Lutz Heck

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Bust of Lutz Heck in Berlin zoo

Ludwig Georg Heinrich Heck, called Lutz Heck (23 April 1892 in Berlin, German Empire – 6 April 1983 in Wiesbaden, West Germany) was a German zoologist, animal researcher, animal book author and director of the Berlin Zoological Garden where he succeeded his father in 1932. A member of the Nazi party from 1937, he was a close hunting friend of Hermann Göring, and worked under him. One of his projects was the reconstruction of extinct animals such as the aurochs through cross-breeding of various modern breeds which he thought had parts of the original genetic heritage. Heck cattle and Heck horses are named for the resulting animal breeds.

Life and work[edit]

Lutz was the third child of Margarete and Ludwig Heck (1860-1951), director of Berlin Zoo from 1888 to 1931. He grew up with his brother in the grounds of the Berlin zoo and became very interested in animals and zoology from an early age. He was also influenced by German colonial explorer friends of his father and their tales from Africa. Lutz studied natural sciences at the University of Berlin. In 1925, Lutz went on a collection expedition to Ethiopia to obtain animals for Berlin Zoo. As a student he joined volunteer forces fighting protesting socialists on the streets of Berlin. After receiving his doctorate in 1922 he worked at Halle and became an assistant director at Berlin Zoo in 1927. In 1935 he went to Canada to obtain bison and moose specimens for the zoo. The trip, supported by Hermann Göring, was also a public relations exercise. He spoke to German expatriates on the benefits of National Socialism.[1] Lutz took over as director of Berlin Zoo in 1932 but before that he worked with his brother Heinz Heck who became director (in 1928) of the largest zoological garden in southern Germany, Tierpark Hellabrunn in Munich. Along with his brother he started, from the 1920s, a selective breeding program, which attempted – based on the knowledge of animal genetics of the time – to "recreate" wild animal species such as the aurochs that are extinct, from various forms of the domestic animals whose ancestors they were "breeding back".[2] They examined cave paintings and breeds across Europe for their idea of what the aurochs' ancestors may have been. By their work they created breeds of cattle and horse - later named "Heck cattle" and "Heck horse" respectively, after their creators - that are not sufficiently similar to their ancestors to be called a successful resurrection, although Heinz and Lutz Heck believed they had "resurrected" the breeds by their efforts.[3] Lutz was interested in hunting and he chose fierce fighting breeds of cattle for his breeding experiments. He saw a plan to release his reconstituted aurochs into Hermann Goering’s private hunting reserves planned (as part of Generalplan Ost) in the Bialowieza forest between Poland and Belarus. Most of these were killed in the war.[4]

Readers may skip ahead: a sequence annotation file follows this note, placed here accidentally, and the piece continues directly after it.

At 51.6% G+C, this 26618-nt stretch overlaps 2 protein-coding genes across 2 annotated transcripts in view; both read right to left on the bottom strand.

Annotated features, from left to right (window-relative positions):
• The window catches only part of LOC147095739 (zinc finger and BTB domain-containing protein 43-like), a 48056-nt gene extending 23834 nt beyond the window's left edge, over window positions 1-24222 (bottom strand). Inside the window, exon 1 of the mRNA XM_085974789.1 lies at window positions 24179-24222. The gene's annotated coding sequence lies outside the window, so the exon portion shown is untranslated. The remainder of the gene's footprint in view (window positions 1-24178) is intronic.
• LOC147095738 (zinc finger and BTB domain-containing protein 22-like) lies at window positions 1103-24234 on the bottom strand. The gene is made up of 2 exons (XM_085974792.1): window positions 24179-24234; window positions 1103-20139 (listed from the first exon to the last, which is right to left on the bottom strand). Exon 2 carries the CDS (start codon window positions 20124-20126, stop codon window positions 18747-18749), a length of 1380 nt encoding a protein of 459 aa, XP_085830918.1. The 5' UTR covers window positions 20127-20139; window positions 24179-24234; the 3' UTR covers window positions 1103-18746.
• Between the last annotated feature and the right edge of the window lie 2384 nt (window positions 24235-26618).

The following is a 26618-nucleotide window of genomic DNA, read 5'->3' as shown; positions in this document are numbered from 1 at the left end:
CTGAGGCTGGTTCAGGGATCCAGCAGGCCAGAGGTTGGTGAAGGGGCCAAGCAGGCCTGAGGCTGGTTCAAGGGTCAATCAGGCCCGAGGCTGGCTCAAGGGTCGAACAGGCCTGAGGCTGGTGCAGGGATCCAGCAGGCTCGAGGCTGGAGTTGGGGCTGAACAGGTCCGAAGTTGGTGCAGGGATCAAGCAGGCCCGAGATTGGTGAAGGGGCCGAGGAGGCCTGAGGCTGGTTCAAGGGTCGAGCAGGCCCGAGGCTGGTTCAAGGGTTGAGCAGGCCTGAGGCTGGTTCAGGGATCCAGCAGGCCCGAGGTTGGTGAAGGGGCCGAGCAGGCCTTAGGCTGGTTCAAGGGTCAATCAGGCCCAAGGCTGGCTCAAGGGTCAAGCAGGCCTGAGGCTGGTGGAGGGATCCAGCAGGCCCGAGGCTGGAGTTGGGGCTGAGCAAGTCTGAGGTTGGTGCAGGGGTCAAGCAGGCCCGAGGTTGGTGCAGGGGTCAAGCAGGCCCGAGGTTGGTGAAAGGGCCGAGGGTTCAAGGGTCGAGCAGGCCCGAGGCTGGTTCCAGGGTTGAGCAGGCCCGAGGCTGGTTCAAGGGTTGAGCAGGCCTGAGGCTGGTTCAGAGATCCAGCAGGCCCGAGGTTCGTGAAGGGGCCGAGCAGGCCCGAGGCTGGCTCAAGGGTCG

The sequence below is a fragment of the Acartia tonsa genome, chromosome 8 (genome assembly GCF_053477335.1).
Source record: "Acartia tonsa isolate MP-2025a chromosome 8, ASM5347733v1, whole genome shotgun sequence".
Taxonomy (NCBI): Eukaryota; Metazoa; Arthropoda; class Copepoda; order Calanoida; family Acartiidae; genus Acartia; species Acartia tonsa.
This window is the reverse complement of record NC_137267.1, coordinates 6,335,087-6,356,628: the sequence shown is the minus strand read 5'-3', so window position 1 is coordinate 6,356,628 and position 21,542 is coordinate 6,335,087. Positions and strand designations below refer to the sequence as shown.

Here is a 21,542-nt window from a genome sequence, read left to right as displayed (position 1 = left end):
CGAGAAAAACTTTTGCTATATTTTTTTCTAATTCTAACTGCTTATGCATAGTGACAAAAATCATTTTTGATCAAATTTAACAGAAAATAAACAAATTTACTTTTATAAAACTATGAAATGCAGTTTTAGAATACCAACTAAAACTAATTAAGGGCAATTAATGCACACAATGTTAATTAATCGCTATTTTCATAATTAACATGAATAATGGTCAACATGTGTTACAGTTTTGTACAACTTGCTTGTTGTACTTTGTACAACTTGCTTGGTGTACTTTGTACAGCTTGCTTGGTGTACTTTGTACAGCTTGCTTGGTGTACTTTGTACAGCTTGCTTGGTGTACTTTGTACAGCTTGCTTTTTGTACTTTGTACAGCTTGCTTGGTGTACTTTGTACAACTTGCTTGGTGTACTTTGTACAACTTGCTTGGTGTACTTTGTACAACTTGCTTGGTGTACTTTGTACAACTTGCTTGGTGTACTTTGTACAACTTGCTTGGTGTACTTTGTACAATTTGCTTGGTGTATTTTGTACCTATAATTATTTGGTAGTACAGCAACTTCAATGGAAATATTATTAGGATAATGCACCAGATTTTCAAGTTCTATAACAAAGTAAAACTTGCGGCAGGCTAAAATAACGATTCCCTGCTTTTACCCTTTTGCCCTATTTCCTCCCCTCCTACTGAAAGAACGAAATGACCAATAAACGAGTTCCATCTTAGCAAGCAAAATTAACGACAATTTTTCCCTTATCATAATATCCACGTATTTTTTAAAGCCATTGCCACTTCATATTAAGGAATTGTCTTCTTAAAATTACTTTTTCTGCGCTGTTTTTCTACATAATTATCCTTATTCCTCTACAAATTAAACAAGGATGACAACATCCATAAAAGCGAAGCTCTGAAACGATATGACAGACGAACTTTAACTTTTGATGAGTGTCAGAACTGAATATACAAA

Heck cattle: an attempt from the 1920s to breed a look-alike aurochs from modern cattle